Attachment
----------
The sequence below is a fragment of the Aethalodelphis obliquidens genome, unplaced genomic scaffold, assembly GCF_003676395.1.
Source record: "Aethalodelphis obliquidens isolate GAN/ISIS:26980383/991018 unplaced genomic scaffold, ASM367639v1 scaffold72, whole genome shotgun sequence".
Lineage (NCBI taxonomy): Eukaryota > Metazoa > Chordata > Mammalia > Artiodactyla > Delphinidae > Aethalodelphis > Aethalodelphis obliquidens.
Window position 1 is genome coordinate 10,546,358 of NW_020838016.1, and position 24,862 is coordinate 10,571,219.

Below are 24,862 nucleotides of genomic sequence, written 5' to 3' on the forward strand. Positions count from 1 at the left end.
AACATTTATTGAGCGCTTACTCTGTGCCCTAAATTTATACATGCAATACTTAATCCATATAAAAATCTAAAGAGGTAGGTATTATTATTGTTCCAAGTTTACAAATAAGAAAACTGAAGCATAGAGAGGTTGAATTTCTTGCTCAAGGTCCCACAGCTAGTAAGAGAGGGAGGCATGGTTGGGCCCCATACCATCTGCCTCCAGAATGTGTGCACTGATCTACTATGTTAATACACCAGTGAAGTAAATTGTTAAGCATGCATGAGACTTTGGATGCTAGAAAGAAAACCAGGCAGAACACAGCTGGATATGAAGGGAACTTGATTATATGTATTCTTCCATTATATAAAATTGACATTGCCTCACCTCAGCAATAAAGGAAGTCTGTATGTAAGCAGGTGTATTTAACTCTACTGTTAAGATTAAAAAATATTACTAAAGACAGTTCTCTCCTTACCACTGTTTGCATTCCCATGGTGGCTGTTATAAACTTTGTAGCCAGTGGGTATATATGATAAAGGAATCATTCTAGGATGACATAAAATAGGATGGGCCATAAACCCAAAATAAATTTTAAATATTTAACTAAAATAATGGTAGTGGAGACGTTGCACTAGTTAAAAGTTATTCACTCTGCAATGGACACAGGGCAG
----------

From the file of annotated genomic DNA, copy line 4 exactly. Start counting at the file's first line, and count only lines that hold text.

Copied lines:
Window position 1 is genome coordinate 10,546,358 of NW_020838016.1, and position 24,862 is coordinate 10,571,219.